Hypochondriac in search of happiness.
Beverley Minster virger Neil Pickford tries to get help for a little trouble he’s been having
Hello doctor, sorry to trouble you but I’ve got this little problem – well, maybe not a problem but it’s just a teeny weeny little thing that’s worrying me (please don’t laugh). It’s a bit embarrassing really. Well, it’s like this – for the last few weeks or so I’ve had a sort of feeling about, you know, my thingy here.
You know, this what’s-the-proper-word; um, y’know, the wotsit; my, um, y’know, column (no, please don’t snigger. Thank you).
Well doctor, honestly, to come right out with it, I have to say I think I’ve been a little bit, well, you know, a bit not-up-to-spec in the old chuckles department, type of thing.
Well, I know I’m not getting any younger but I should have thought I had a good few columns left in me yet, but somehow it’s getting harder to bring one to a satisfactory conclusion these days.
What’s that you say? Why don’t I just open my eyes to what’s going on in the world? It’s such a daft place there always something that’s good for a laugh? D’you reckon? OK, so what’s going on in my world at the moment?
Well, there’s been a lot of work that’s going on at the different Minster rooms. I mean, we’ve just had the Peter Harrison room gutted, recarpeted, repainted and refurnished to make it much nicer for people to use. It’s transformed – It’s now got an overhead projector and loop system for the deaf as well but nothing amusing happened while the work was being done. No, sorry, nothing to laugh at there. The overhead projector didn’t work when the man came to demonstrate it but that wasn’t funny haha, really. More funny peculiar.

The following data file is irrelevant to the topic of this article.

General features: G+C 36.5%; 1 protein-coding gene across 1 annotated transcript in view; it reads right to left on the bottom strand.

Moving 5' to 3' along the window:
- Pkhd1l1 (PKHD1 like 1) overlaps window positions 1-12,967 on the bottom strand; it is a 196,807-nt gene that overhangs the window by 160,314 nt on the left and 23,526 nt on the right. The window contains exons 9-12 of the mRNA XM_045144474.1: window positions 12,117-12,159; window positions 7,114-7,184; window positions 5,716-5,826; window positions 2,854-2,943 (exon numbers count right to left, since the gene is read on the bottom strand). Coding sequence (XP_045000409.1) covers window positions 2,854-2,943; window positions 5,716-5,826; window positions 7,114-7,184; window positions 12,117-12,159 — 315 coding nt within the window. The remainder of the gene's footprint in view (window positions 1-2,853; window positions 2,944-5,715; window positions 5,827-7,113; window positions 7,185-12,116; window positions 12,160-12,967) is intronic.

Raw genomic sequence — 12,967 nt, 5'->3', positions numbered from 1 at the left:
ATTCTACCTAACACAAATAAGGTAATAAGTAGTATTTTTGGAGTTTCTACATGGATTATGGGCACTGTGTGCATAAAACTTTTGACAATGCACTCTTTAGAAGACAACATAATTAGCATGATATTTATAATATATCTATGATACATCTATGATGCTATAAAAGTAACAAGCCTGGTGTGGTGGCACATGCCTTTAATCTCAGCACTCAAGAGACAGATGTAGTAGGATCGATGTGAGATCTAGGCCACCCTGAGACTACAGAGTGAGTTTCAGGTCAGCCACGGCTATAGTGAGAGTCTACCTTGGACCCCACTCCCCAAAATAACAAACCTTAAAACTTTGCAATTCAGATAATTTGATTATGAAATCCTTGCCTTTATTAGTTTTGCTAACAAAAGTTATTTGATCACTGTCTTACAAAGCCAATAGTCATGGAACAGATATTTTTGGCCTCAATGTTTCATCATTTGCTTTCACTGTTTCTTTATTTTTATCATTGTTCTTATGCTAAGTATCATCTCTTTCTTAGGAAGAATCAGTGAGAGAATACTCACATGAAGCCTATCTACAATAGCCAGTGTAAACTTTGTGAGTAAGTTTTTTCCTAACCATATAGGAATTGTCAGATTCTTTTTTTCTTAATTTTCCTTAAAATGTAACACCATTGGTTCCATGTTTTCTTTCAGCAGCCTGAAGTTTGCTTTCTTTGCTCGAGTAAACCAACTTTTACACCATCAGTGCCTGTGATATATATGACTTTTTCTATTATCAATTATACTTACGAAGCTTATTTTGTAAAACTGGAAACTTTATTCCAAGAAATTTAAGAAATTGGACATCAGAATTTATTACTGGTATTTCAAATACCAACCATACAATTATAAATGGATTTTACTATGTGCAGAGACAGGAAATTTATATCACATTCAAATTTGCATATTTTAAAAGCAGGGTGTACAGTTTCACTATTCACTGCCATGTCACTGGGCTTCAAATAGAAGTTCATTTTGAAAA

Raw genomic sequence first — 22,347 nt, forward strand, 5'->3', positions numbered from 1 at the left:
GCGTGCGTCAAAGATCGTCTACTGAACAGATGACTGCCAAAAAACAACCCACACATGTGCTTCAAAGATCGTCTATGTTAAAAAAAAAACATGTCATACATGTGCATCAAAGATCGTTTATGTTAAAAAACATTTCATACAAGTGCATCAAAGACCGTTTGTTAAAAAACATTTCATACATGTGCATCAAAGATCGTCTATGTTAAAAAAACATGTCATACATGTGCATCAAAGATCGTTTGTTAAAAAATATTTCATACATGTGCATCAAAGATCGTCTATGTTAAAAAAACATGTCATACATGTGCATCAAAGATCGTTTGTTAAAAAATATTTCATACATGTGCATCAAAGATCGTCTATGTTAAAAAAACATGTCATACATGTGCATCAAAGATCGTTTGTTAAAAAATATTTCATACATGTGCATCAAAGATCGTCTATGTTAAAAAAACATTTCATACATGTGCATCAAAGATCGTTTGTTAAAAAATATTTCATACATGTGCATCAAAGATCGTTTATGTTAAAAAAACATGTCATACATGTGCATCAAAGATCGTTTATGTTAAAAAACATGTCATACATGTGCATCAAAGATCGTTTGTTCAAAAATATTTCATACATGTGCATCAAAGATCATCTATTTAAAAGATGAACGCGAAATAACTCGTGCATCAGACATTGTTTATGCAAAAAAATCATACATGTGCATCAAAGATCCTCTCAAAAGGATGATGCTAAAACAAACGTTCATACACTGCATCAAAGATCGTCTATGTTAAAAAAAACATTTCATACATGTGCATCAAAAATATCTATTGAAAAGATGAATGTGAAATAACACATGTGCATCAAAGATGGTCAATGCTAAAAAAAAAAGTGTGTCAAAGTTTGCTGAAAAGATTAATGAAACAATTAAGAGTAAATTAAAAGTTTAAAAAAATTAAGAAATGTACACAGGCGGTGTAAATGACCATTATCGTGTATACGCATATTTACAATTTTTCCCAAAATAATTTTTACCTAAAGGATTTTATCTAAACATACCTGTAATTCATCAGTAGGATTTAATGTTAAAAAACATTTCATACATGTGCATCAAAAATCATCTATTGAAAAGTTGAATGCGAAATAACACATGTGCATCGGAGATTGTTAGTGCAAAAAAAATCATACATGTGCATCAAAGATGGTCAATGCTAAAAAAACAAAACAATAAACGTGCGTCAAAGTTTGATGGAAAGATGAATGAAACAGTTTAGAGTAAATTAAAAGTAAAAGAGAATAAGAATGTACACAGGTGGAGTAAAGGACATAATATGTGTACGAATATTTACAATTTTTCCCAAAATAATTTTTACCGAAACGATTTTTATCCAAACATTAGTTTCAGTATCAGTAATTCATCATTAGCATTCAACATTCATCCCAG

I know we’ve got about 13 weeks of work starting at the Parish Hall because the builders have started knocking down and rebuilding the toilet block. But I can’t see anything very amusing on that subject – unless you’re someone who laughs at people in a queue for the loo – and I don’t.
Do you mean we might find those two mythical old ladies who disappeared all those years ago? Well, that’s not very funny at all, is it? And no, I doubt if they found it very funny either.
Perhaps I should look elsewhere, you say? What, revisit moments that amused me at home, such as when my younger son coolly informed at my older son: “my VIRTUAL social life is ten times better than your REAL social life.”
This statement was uttered just as older one was off visiting his long-standing girlfriend while younger son was scratching himself on the sofa. But that’s private – it’s not really something I should share with my millions of readers all around the world. And now I think about it it’s not particularly funny either – I guess you had to be there.
“Well,” the doctor finally concluded, steepling her hands and staring at me over her gold-rimmed pense-nez: “I can only conclude that you are SAD.”
“I know that,” I countered in a not very witty way. “I want to be amusing again.”
“No, S.A.D.” she explained laboriously, as if to a total idiot. “Seasonal Affected Depression, also known as Winter Depression or Winter Blues – it means you’re missing the sun.”
Ridiculous – I stormed out of the consulting room, passing a highly polished brass plate that read ‘Dr D.N. Duck, MD, etcetera, etcetera.”
“Woman’s a quack,” I scoffed and stormed into the road.
That, however, was yesterday. Earlier today the sun came out for the first time since 2010 and I started to feel so very, very much better. In fact, I could feel my chuckle muscles flexing and my jocular juices starting to flow. Actually, I’ve just remembered a rather splendid joke which I’d like to share with you all – but, sadly, I’ve run out of room. Never mind, there’s always next week to look forward to (sorry, grammar purists: to which we can look forward).
Suddenly, and sunnily (ha ha) the world is a much better place.
First published January 2011